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ORIGINAL ARTICLE
Year : 2011  |  Volume : 2  |  Issue : 1  |  Page : 51-55  

Gastroretentive microballoons of metformin: Formulation development and characterization


Department of Pharmaceutics, College of Pharmacy, IPS Academy, Knowledge Village, A. B. Road, Rajendra Nagar, Indore, Madhya Pradesh, India

Date of Web Publication21-Apr-2011

Correspondence Address:
Akash Yadav
Department of Pharmaceutics, College of Pharmacy, IPS Academy, Rajendra Nagar, Indore - 452 012, Madhya Pradesh
India
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Source of Support: None, Conflict of Interest: None


DOI: 10.4103/2231-4040.79806

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   Abstract 

The present study involves preparation and evaluation of floating microballoons with metformin as model drug for prolongation of gastric residence time. The microballoons were prepared by the solvent evaporation method using polymers hydroxypropylmethyl cellulose and ethyl cellulose. The shape and surface morphology of prepared microballoons were characterized by optical and scanning electron microscopy, respectively. In vitro drug release studies were performed and drug release kinetics was evaluated using the linear regression method. Effects of stirring rate during preparation, polymer concentration, solvent composition and dissolution medium on the size of microballoons, and drug release were also observed. The prepared microballoons exhibited prolonged drug release (8 hours) and remained buoyant for >10 hours. The mean particle size increased and the drug release rate decreased at higher polymer concentration. No significant effect of the stirring rate during preparation on drug release was observed. In vitro studies demonstrated diffusion-controlled drug release from the microballoons.

Keywords: Ethyl cellulose, floating microballoons, hydroxypropylmethyl cellulose, in vitro release, metformin


How to cite this article:
Yadav A, Jain DK. Gastroretentive microballoons of metformin: Formulation development and characterization. J Adv Pharm Technol Res 2011;2:51-5

How to cite this URL:
Yadav A, Jain DK. Gastroretentive microballoons of metformin: Formulation development and characterization. J Adv Pharm Technol Res [serial online] 2011 [cited 2017 Nov 21];2:51-5. Available from: http://www.japtr.org/text.asp?2011/2/1/51/79806


   Introduction Top


Floating drug delivery systems or hydrodynamically balanced systems are among the several approaches that have been developed in order to increase the gastric residence time of dosage forms. [1],[2],[3] Both single and multiple unit systems have been developed. The single-unit floating systems are more popular but have a disadvantage owing to their "all-or-nothing" emptying process leading to high variability of the gastrointestinal transit time. [4],[5] Still, the multiple-unit dosage forms may be better suited because they are claimed to reduce the inter subject variability in absorption and lower the probability of dose dumping. [6] Such a dosage form can be distributed widely throughout the gastrointestinal tract (GIT), affording the possibility of a longer lasting and more reliable release of the drug from the dosage form. [7]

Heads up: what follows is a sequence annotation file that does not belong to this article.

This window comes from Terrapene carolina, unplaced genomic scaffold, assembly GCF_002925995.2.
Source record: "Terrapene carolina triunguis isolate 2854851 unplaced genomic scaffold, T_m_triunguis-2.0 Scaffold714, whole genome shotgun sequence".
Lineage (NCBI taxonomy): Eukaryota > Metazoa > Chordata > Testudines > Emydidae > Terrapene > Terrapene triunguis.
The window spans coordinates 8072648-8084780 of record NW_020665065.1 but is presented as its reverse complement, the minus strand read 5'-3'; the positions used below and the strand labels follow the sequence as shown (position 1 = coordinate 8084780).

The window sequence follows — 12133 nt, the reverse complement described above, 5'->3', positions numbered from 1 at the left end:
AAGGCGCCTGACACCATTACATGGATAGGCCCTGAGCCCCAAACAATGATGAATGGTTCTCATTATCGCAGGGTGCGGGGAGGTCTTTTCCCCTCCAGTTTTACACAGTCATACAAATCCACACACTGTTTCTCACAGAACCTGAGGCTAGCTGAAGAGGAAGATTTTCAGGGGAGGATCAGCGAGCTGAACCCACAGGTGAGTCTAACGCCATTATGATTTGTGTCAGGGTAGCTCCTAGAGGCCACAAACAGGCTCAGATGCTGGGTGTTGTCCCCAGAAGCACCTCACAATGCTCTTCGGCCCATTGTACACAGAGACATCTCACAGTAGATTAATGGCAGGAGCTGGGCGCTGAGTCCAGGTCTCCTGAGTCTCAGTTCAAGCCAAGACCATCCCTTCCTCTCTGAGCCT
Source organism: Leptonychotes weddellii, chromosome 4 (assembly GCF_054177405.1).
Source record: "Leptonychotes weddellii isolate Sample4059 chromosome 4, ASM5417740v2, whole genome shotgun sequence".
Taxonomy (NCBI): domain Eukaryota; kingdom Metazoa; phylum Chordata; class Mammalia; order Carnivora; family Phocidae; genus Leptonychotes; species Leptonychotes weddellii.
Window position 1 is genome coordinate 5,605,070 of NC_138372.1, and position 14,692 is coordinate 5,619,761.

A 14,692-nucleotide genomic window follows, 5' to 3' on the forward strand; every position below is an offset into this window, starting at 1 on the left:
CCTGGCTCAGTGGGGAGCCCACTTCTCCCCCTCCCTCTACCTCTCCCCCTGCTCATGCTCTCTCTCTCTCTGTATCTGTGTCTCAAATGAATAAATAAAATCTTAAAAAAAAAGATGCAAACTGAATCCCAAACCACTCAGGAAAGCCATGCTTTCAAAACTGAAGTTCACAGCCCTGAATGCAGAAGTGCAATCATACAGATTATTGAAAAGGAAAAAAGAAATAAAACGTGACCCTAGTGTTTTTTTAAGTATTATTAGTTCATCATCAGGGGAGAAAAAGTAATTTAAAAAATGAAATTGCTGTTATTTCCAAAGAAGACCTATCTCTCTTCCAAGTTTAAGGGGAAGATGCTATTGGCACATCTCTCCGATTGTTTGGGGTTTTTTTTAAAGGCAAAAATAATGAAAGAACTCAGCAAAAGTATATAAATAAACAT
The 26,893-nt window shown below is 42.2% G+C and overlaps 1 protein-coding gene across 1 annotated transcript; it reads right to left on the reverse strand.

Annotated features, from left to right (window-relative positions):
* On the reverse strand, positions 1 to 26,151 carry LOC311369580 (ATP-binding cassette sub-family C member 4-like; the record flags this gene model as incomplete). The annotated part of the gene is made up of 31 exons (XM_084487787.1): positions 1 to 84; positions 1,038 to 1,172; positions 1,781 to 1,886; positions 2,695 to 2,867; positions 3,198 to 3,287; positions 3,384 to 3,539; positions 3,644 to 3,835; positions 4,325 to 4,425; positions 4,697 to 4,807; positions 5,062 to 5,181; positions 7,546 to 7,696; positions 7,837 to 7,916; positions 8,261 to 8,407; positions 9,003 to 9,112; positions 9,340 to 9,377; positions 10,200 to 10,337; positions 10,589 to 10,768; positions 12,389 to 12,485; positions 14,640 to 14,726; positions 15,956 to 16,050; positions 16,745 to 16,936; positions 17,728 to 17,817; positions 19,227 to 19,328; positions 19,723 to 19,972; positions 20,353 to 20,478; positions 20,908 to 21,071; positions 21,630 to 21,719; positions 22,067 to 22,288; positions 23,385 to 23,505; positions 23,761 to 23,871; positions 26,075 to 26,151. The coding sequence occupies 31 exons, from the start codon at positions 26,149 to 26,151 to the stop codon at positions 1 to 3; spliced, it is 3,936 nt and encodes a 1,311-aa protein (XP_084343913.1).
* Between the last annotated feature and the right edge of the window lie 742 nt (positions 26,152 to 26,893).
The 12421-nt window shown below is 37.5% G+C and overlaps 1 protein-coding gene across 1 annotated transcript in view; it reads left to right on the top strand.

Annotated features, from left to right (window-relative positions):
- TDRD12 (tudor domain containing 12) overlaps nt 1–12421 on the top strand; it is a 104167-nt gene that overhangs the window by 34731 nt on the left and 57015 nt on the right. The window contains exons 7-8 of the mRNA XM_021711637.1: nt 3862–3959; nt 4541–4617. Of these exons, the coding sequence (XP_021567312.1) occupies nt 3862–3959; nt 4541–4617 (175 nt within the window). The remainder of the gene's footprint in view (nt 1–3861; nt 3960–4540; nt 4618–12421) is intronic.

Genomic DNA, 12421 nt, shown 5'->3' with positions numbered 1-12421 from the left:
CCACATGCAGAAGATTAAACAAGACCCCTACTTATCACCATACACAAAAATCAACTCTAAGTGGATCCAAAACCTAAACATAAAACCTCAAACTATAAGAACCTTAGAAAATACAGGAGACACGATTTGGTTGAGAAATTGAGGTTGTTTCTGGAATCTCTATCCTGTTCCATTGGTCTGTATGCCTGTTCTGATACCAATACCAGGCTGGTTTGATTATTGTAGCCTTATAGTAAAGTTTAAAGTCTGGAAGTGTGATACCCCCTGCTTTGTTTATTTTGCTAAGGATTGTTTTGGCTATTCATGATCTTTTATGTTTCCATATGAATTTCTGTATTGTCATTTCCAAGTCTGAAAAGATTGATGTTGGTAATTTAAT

Both natural and synthetic polymers have been used to prepare floating microballoons. Kawashima et al. prepared hollow microballoons or microballoons of ibuprofen by the emulsion-solvent diffusion method using acrylic polymers. [8] The microballoons exhibited good in vitro floatability and drug release decreased drastically with increasing polymer concentration. Floating microballoons of cellulose acetate loaded with four different drugs were prepared using the solvent diffusion-evaporation method. [9] The microballoons remained buoyant for more than 12 hours. Methylcellulose and chitosan micropellets loaded with lansoprazole had a lower density than gastric contents and exhibited better encapsulation efficiencies. [10] Other polymer solution systems that have been used to prepare floating microballoons are polycarbonate/dichloromethane, [11],[12] cellulose acetate butyrate/Eudragit RL100 mixture in acetone, [13] and Eudragit S100/i- propanol. [14]

Metformin was used as a model drug. It is an antihyperglycemic agent which improves glucose tolerance in type II diabetes. [15] It is poorly absorbed from the lower GIT and has a short elimination half life (5-6 hours). The objective of the present study was to develop floating microballoons of metformin in order to achieve an extended retention in the upper GIT, which may result in enhanced absorption and there by improved bioavailability. The prepared microballoons were evaluated for size, in vitro metformin release, buoyancy, and incorporation efficiency (IE). The effect of various formulation variables on the size and drug release was investigated.